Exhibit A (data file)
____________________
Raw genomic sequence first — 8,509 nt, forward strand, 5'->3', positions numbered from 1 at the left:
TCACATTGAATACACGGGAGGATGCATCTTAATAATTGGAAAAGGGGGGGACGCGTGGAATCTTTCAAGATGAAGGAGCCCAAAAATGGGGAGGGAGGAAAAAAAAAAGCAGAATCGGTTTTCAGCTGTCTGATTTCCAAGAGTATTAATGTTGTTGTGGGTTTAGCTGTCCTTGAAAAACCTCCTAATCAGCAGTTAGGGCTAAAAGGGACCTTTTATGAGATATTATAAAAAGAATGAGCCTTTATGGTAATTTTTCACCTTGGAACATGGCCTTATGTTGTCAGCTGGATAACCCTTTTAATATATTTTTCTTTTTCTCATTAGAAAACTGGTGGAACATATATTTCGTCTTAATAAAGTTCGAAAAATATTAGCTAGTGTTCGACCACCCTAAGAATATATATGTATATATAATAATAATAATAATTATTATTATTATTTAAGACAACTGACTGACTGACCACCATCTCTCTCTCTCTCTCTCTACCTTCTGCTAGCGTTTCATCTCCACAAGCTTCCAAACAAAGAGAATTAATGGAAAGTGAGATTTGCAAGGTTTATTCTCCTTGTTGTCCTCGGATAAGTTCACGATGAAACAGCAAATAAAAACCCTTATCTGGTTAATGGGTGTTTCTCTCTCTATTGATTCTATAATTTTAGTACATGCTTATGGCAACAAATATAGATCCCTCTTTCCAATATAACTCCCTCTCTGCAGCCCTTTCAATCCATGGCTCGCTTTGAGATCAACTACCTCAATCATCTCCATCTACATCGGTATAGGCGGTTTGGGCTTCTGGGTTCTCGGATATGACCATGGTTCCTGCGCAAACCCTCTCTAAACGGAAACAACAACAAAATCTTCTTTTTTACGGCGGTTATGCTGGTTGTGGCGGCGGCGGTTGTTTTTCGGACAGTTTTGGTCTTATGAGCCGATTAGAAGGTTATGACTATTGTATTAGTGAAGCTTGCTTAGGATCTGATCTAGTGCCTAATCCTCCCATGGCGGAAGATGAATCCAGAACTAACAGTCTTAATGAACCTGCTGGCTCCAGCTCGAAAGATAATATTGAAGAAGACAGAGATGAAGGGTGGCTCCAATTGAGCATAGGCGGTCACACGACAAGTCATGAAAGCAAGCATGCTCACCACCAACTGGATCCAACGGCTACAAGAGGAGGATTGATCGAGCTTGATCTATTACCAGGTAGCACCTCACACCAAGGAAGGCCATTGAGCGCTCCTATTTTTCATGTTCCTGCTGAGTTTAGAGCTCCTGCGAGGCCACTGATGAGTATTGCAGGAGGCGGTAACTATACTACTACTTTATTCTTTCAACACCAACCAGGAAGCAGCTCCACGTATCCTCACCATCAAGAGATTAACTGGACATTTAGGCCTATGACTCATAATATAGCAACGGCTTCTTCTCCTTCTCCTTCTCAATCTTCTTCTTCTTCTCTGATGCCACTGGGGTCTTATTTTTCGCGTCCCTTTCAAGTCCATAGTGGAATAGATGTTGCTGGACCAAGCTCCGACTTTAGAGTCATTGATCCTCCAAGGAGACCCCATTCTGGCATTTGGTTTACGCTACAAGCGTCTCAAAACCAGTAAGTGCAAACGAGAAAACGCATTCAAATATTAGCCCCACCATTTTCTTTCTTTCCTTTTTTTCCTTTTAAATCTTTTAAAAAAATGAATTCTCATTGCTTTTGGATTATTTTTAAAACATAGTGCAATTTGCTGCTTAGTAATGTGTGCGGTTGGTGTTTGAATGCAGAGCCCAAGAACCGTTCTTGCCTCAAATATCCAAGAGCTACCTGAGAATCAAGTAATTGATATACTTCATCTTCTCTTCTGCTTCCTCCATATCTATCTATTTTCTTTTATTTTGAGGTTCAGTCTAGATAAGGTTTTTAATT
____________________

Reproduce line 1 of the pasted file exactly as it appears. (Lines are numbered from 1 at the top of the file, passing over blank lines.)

Raw genomic sequence first — 8,509 nt, forward strand, 5'->3', positions numbered from 1 at the left: